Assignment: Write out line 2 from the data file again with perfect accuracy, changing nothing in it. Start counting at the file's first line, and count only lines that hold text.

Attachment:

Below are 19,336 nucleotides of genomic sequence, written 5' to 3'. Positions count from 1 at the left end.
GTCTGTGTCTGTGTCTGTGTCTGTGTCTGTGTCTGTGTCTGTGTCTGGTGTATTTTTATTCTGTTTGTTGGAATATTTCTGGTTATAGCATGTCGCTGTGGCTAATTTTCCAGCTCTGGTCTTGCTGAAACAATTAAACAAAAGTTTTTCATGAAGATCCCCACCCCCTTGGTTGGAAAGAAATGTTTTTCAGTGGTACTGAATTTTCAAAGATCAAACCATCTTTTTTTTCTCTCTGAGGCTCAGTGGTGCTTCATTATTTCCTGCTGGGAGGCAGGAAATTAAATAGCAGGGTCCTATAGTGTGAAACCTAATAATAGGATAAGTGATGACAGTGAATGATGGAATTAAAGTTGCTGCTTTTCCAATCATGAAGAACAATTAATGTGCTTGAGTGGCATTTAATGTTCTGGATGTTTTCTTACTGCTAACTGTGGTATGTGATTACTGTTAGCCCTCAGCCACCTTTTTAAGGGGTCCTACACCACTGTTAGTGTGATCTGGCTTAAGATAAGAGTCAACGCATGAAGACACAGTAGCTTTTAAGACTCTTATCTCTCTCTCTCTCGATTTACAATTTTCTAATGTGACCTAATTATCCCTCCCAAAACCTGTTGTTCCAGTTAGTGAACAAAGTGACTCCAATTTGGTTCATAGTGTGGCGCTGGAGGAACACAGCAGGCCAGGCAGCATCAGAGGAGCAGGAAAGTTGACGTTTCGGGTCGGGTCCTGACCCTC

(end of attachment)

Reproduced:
GTCTGTGTCTGTGTCTGTGTCTGTGTCTGTGTCTGTGTCTGTGTCTGGTGTATTTTTATTCTGTTTGTTGGAATATTTCTGGTTATAGCATGTCGCTGTGGCTAATTTTCCAGCTCTGGTCTTGCTGAAACAATTAAACAAAAGTTTTTCATGAAGATCCCCACCCCCTTGGTTGGAAAGAAATGTTTTTCAGTGGTACTGAATTTTCAAAGATCAAACCATCTTTTTTTTCTCTCTGAGGCTCAGTGGTGCTTCATTATTTCCTGCTGGGAGGCAGGAAATTAAATAGCAGGGTCCTATAGTGTGAAACCTAATAATAGGATAAGTGATGACAGTGAATGATGGAATTAAAGTTGCTGCTTTTCCAATCATGAAGAACAATTAATGTGCTTGAGTGGCATTTAATGTTCTGGATGTTTTCTTACTGCTAACTGTGGTATGTGATTACTGTTAGCCCTCAGCCACCTTTTTAAGGGGTCCTACACCACTGTTAGTGTGATCTGGCTTAAGATAAGAGTCAACGCATGAAGACACAGTAGCTTTTAAGACTCTTATCTCTCTCTCTCTCGATTTACAATTTTCTAATGTGACCTAATTATCCCTCCCAAAACCTGTTGTTCCAGTTAGTGAACAAAGTGACTCCAATTTGGTTCATAGTGTGGCGCTGGAGGAACACAGCAGGCCAGGCAGCATCAGAGGAGCAGGAAAGTTGACGTTTCGGGTCGGGTCCTGACCCTC